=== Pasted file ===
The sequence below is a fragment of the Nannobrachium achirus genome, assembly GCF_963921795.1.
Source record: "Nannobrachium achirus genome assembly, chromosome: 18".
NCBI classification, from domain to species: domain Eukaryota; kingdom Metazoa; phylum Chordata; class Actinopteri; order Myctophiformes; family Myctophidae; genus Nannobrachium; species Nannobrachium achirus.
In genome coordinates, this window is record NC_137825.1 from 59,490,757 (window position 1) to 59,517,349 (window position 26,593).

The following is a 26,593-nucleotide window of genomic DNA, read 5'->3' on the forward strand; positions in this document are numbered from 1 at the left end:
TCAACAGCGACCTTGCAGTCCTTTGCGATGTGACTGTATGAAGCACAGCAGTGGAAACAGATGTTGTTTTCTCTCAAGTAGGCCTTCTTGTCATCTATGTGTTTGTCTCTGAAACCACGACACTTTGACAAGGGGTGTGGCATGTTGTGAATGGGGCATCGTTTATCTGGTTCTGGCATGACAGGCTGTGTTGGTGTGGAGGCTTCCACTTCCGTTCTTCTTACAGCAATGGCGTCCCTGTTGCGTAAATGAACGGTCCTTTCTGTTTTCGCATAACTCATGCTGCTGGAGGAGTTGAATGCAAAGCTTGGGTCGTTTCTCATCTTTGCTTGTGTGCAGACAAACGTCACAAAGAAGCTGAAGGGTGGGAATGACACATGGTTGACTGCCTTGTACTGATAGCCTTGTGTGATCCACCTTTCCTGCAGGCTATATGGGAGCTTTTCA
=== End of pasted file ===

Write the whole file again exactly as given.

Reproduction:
The sequence below is a fragment of the Nannobrachium achirus genome, assembly GCF_963921795.1.
Source record: "Nannobrachium achirus genome assembly, chromosome: 18".
NCBI classification, from domain to species: domain Eukaryota; kingdom Metazoa; phylum Chordata; class Actinopteri; order Myctophiformes; family Myctophidae; genus Nannobrachium; species Nannobrachium achirus.
In genome coordinates, this window is record NC_137825.1 from 59,490,757 (window position 1) to 59,517,349 (window position 26,593).

The following is a 26,593-nucleotide window of genomic DNA, read 5'->3' on the forward strand; positions in this document are numbered from 1 at the left end:
TCAACAGCGACCTTGCAGTCCTTTGCGATGTGACTGTATGAAGCACAGCAGTGGAAACAGATGTTGTTTTCTCTCAAGTAGGCCTTCTTGTCATCTATGTGTTTGTCTCTGAAACCACGACACTTTGACAAGGGGTGTGGCATGTTGTGAATGGGGCATCGTTTATCTGGTTCTGGCATGACAGGCTGTGTTGGTGTGGAGGCTTCCACTTCCGTTCTTCTTACAGCAATGGCGTCCCTGTTGCGTAAATGAACGGTCCTTTCTGTTTTCGCATAACTCATGCTGCTGGAGGAGTTGAATGCAAAGCTTGGGTCGTTTCTCATCTTTGCTTGTGTGCAGACAAACGTCACAAAGAAGCTGAAGGGTGGGAATGACACATGGTTGACTGCCTTGTACTGATAGCCTTGTGTGATCCACCTTTCCTGCAGGCTATATGGGAGCTTTTCA